Sunday, January 23, 2005

The History of Tom Jones, A Foundling ~ Henry Fielding

Reader, I think proper, before we proceed any farther together, to acquaint thee that I intend to digress through this whole history as often as I see occaison; of which I am myself a better judge than any pitiful critic whatever.
It was at this point, at the end of Chapter 2, that I knew that Mr. Fielding and I would get along just fine. Good thing too, because Henry Fielding the Author is probably the most important and central character in Tom Jones. So much so that the BBC cast actor John Sessions to play Fielding in their adaptation; and I don't think you really could tell the story with out our good-natured and smart-assed narrator.
Matters of a much more extraordinary kind [than the affairs of Mr. Allworthy] are to be the subject of this history, or I should grossly mis-spend my time in writing so voluminous a work; and you, my sagacious friend, might with equal profit and pleasure travel through some pages which certain droll authors have been facetiously pleased to call The History of England.

For all its pseudo-philosophical digressions and satire, this novel has got an amazing, perfectly constructed plot. At first it seems pretty chaotic: Tom falls in love with the girl next door, Sophia Western, but his illegitimate birth, combined with meddling parents and scheming relatives, conspire against them; Sophia runs away to London to escape an arranged match, and everybody spends most of the novel chasing everybody else all over England, like some big ridiculous fox hunt. Characters pop up out of nowhere and then disappear, there's plenty of false starts and lost chances, and Fielding detours at every opportunity to take a swing at literary critics as a class. Having read mostly decorous stuff like Austen and Burney, novels that aimed for some measure of respectability, it was surprising how much frank sex and (comic) violence is in Tom Jones. Of course Fielding was a man so he had more freedom in his language and subject matter than even Mrs. Radcliffe could ever hope for, no matter how gothic she got. So Tom pretty much screws anything in petticoats and Squire Western (whom I love, in spite of myself. He's just so damn funny) cusses like a sailor and Fielding winks at his readers and notes that love is "the desire of satisfying a voracious appetite with a certain quantity of delicate human flesh." Boys will be boys. Tom himself is rather like David Copperfield, nice enough but kind of bland compared to the cast around him, like Reverend Thwackham, Lady Bellaston, the Man of the Hill, and the Shrewish, Abusive Landlady, one of Fielding's favorite stock characters. It seems like a big floppy mess of a novel, until you get to the end and you see how perfectly air-tight his plot is. It's very 18th century, very neo-classical, all neat and orderly, ultimately. I know it's a cliche, but it really does work like a well made clock.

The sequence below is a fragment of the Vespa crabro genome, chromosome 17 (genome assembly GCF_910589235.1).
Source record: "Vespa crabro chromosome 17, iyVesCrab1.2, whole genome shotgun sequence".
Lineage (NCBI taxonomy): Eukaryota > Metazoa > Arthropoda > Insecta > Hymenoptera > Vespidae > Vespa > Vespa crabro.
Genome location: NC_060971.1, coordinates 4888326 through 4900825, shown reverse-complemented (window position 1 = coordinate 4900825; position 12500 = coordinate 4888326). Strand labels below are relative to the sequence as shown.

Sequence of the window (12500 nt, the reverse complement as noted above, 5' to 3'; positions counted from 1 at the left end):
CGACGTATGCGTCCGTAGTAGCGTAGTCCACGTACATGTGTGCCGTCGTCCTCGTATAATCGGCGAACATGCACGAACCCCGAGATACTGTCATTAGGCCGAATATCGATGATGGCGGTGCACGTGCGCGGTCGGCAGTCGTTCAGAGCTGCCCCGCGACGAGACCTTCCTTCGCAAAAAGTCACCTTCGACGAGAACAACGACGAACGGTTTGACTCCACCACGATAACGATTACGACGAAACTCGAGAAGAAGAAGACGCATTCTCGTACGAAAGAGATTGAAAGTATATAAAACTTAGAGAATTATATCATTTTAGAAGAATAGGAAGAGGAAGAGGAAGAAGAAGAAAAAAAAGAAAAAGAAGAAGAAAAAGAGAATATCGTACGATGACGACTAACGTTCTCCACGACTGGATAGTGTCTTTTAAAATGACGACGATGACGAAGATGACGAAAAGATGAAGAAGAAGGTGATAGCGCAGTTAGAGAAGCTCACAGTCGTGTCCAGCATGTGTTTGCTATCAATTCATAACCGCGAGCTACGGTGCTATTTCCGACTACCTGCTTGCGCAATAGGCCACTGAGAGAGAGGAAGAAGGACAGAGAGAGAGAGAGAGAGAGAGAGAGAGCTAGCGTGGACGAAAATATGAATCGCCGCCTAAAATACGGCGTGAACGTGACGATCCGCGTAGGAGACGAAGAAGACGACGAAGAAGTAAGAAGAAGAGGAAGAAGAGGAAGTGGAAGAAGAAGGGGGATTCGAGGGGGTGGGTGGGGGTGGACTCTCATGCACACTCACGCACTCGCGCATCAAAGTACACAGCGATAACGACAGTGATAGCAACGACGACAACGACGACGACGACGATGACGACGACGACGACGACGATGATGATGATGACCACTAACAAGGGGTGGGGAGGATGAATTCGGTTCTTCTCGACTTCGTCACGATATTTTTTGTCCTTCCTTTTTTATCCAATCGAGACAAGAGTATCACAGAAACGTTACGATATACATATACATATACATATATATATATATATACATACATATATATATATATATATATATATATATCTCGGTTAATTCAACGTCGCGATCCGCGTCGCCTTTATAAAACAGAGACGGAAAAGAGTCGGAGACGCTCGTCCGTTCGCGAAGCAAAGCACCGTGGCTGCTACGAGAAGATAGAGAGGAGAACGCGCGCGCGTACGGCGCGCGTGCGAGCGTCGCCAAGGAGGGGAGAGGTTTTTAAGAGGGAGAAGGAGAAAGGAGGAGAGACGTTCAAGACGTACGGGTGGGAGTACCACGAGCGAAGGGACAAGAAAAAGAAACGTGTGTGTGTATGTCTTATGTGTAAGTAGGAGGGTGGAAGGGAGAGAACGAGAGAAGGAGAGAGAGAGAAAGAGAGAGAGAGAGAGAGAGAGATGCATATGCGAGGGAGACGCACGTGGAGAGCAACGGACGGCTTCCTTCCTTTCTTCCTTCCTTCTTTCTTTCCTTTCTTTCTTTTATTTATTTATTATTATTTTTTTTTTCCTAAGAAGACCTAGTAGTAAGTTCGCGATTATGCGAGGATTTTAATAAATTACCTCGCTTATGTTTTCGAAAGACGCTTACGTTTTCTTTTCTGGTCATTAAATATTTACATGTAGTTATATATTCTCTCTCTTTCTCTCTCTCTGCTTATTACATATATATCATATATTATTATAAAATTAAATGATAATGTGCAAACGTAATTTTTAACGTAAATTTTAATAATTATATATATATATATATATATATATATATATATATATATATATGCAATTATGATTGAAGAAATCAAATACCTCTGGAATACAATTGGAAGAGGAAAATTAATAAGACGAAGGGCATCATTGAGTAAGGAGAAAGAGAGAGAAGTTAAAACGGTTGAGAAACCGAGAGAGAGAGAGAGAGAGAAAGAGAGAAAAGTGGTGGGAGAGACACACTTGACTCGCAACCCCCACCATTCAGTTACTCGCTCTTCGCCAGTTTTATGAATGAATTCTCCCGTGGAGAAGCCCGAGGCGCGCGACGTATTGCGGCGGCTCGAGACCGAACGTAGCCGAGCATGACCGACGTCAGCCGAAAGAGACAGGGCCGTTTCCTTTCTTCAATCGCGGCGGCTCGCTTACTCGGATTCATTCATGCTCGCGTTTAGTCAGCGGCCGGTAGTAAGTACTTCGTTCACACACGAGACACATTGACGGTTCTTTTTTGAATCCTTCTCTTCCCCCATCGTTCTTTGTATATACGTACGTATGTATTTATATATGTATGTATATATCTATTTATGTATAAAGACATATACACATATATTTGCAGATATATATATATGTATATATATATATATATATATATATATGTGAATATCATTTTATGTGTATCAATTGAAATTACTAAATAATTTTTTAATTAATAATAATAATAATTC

There are a set of religious, or rather moral, writers who teach that virtue is the certain road to happiness, and vice to misery, in this world. A very wholesome and comfortable doctrine, and to which we have but one objection: namely, that it is not true.

The irony is, of course, that ultimately our virtuous heroine and her rakish yet decent hero are rewarded, and that nasty hypocrites like Mr. Blifil get their comeuppance. Which, I'm willing to bet, is entirely intentional on Fielding's part. What better way to satirize the works of moralists like Richardson than to take their value system and apply it to a novel where the characters make a pretty good attempt at breaking all 10 commandments, and still get a happy ending.


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